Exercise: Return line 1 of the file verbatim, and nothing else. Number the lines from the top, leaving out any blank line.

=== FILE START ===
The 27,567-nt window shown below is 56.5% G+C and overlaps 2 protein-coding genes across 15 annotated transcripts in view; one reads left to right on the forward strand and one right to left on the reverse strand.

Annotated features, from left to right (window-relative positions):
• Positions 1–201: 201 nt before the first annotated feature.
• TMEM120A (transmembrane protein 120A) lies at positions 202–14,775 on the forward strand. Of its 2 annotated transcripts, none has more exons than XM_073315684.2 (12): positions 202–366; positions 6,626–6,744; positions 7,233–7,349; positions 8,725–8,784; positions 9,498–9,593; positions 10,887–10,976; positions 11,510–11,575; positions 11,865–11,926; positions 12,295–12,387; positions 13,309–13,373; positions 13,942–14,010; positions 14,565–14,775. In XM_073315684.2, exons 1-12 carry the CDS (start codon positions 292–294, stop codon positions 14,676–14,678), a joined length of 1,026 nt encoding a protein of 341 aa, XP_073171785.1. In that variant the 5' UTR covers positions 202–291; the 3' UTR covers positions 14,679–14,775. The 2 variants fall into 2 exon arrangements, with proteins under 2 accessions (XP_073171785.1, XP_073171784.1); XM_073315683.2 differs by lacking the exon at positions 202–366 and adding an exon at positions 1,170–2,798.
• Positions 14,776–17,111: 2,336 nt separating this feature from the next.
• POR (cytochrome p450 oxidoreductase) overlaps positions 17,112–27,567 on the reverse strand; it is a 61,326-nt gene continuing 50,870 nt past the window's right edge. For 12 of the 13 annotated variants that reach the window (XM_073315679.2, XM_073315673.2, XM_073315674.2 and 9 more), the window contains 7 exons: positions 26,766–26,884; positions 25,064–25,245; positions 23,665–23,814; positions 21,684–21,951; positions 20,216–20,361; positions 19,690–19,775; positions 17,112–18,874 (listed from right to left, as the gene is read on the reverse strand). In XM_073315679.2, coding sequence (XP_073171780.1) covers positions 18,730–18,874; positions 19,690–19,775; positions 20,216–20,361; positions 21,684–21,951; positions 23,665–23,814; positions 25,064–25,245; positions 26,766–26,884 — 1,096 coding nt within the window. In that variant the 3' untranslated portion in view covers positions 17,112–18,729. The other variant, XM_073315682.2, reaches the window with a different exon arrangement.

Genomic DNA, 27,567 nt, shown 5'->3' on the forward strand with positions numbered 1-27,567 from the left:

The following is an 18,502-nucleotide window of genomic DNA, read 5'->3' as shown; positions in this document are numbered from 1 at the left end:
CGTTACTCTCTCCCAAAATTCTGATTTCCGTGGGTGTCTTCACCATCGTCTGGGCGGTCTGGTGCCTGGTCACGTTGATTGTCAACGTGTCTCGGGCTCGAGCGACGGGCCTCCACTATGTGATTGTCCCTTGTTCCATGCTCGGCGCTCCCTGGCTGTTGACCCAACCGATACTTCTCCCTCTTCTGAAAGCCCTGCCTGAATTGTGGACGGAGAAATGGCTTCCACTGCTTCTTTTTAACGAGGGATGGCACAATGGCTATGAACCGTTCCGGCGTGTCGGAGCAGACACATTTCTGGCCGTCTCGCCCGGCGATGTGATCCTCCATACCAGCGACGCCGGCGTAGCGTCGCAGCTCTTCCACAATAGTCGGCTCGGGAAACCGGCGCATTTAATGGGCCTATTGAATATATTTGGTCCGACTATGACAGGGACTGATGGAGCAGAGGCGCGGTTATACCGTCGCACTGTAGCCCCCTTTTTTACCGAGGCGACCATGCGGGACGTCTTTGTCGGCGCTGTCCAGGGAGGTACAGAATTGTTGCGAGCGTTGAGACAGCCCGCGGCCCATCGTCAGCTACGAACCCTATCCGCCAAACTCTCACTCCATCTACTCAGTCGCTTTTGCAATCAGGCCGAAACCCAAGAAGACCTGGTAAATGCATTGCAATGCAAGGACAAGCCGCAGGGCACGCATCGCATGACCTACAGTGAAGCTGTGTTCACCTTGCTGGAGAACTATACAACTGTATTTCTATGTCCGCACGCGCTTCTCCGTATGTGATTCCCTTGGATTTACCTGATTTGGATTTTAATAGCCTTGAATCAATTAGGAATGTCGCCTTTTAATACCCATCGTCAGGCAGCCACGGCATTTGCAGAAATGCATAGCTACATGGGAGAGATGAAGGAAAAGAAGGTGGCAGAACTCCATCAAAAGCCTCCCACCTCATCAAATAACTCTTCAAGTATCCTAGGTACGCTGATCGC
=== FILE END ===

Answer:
The 27,567-nt window shown below is 56.5% G+C and overlaps 2 protein-coding genes across 15 annotated transcripts in view; one reads left to right on the forward strand and one right to left on the reverse strand.